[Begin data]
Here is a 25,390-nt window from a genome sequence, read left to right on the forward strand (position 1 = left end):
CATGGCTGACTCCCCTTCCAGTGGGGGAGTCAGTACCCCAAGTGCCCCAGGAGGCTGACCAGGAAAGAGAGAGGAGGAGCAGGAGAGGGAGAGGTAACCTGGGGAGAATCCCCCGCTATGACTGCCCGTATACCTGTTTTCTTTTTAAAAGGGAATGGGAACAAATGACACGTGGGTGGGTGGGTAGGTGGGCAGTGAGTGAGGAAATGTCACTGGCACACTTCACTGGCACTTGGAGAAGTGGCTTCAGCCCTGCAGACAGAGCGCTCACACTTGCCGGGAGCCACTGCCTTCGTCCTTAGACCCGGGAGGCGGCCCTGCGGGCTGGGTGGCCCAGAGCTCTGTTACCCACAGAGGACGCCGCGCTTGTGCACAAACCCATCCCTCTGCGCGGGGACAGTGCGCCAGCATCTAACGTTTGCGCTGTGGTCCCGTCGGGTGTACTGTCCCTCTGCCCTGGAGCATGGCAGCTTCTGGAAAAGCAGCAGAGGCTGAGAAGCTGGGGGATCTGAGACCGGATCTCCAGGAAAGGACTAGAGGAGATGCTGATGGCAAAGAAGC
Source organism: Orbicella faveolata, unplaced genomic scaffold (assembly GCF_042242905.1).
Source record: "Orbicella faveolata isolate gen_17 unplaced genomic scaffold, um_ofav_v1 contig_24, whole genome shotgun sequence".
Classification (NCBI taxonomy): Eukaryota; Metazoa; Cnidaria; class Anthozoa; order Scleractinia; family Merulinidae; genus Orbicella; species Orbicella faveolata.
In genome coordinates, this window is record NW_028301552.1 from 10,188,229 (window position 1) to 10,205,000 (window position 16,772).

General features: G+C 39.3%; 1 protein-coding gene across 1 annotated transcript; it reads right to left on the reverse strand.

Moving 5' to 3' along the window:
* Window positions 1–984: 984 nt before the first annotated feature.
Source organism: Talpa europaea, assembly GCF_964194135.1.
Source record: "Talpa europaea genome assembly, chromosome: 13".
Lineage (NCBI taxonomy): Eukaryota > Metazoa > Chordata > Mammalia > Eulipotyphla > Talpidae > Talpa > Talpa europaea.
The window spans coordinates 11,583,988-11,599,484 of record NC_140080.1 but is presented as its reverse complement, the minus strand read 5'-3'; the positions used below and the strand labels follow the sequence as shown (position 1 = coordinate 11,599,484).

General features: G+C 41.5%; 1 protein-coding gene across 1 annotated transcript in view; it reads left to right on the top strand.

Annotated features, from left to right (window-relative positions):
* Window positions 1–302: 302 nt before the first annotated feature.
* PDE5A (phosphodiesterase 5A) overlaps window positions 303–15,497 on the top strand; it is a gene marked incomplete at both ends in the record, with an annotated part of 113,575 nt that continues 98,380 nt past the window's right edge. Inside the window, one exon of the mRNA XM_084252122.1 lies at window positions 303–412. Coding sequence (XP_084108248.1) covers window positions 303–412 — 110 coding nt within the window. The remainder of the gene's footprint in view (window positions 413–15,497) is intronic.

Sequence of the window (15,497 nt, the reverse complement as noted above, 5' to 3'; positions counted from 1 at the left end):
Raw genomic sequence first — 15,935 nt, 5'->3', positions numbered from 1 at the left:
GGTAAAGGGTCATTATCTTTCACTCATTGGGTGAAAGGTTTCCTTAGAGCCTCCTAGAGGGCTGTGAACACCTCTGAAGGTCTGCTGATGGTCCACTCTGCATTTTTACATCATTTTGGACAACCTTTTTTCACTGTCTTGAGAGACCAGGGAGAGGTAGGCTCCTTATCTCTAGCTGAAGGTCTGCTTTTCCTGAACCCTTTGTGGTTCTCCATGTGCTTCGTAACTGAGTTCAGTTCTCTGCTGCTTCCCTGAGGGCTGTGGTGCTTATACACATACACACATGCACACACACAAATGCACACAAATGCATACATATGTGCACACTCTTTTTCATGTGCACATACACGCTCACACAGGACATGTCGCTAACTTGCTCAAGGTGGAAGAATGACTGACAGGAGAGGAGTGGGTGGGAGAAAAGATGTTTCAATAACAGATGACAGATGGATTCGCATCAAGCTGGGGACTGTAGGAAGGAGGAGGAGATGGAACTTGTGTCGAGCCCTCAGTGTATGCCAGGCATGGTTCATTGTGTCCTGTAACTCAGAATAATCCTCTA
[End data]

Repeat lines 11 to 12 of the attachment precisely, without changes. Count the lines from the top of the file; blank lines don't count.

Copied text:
Source record: "Talpa europaea genome assembly, chromosome: 13".
Lineage (NCBI taxonomy): Eukaryota > Metazoa > Chordata > Mammalia > Eulipotyphla > Talpidae > Talpa > Talpa europaea.